The Joys of Biking to Work
The Joys of Biking to Work

Woodbridge to UCI: the joys of biking to work

MAY 18: National Bike to Work Day

BY TOM BERG

Every day is Bike-To-Work day for Todd McGill, who says his seven mile commute is both energizing and calming. The worst part is cold mornings, he says. The best part is who he picks up after work — and how he picks her up.

 Tell us about your commute.

I ride about seven miles from Woodbridge to UC Irvine, where I’m a software engineer. It takes about 35 minutes.

 How long have you done this?

Every weekday, weather permitting, since 2008.

Why do you bike?

I save on gas, car maintenance and insurance. It’s great cardio conditioning. It’s an opportunity to energize for my day, and wind down from a day’s work. And it’s one less car on the road.

 What is the hardest part?

Really cold mornings. And passing restaurants on my way home that emit tasty smells. I get crazy hunger pangs from that.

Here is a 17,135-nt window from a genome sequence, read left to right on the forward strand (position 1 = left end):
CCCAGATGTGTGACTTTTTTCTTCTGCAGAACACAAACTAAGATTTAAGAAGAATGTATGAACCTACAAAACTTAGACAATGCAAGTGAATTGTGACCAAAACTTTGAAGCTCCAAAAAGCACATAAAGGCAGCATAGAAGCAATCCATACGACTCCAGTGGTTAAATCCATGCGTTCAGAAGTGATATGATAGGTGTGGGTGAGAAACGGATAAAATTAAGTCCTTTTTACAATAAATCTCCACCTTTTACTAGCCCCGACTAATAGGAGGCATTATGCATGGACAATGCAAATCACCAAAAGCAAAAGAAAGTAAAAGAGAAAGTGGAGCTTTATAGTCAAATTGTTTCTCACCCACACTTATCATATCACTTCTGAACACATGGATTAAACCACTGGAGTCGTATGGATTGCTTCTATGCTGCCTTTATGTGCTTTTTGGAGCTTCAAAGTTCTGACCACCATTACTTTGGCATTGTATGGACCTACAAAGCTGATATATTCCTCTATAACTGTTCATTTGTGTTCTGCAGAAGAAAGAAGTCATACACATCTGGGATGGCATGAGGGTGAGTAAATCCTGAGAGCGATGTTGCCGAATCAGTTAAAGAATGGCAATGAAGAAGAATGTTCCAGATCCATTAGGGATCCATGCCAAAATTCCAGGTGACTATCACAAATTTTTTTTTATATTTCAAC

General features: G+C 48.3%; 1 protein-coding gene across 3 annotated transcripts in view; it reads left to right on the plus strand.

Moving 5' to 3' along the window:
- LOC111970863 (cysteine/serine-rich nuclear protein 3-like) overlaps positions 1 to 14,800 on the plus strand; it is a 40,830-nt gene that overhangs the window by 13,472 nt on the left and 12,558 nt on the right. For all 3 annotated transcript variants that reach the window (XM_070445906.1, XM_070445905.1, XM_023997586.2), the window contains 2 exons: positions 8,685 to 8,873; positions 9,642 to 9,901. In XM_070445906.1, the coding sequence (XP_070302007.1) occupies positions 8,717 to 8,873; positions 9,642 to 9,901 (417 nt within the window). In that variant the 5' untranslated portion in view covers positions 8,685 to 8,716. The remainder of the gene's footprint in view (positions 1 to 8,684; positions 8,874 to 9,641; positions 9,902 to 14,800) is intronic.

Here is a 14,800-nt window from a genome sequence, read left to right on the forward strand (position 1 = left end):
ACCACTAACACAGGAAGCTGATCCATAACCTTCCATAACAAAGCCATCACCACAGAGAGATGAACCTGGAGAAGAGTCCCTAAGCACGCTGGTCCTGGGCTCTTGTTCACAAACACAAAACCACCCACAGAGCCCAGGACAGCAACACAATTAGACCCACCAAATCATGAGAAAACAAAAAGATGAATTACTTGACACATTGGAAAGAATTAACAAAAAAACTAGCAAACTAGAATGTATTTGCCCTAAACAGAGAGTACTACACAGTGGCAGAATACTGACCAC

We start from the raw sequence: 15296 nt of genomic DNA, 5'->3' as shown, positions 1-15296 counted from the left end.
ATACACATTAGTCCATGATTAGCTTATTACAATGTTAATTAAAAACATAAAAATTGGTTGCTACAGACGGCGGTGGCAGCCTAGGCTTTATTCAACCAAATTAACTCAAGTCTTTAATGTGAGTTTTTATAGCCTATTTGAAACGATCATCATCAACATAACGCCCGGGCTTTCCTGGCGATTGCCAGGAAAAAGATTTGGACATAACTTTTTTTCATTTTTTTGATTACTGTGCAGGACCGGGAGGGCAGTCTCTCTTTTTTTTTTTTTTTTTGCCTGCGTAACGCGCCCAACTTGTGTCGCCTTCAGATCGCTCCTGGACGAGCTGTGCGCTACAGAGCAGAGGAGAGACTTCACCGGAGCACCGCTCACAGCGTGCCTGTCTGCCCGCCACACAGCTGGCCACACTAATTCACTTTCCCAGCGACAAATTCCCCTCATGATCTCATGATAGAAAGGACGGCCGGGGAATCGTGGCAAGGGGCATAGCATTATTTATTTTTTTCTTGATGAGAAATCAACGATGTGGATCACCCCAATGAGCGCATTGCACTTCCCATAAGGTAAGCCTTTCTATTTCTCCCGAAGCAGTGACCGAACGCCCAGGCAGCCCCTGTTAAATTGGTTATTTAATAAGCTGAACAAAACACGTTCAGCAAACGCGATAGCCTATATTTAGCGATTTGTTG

What is the best part?

Picking up my daughter from preschool with the bike trailer.

How do you dress for work?

I wear a ratty T-shirt and bike pants while riding. I pack my work clothes in my bag and change in my office. I also carry a deodorant stick in my bag to freshen up.

 Is it tiring or energizing?

It’s only tiring if I’ve been off the bike for two weeks or longer (think winter break). Otherwise, my commute is both energizing and calming.

 What are car commuters missing out on?

The absence of road rage.

 Advice to those considering it?

It’s a lifestyle decision. It’s not something you just pick up and everything works out immediately. It takes some practice and planning to get the logistics right. 

Anything you’d like to add?

I’m looking forward to the time when personal car ownership just doesn’t make sense for most people. N

Ready to roll?

If you want to join National Bike To Work Day on May 18, there’s no place like Irvine to get rolling. The League of American Bicyclists ranks Irvine in its Top 13 “Bicycle Friendly Communities” in America with more than 300 miles of bikeways linking neighborhoods to villages to city centers — thanks to the city’s Master Plan.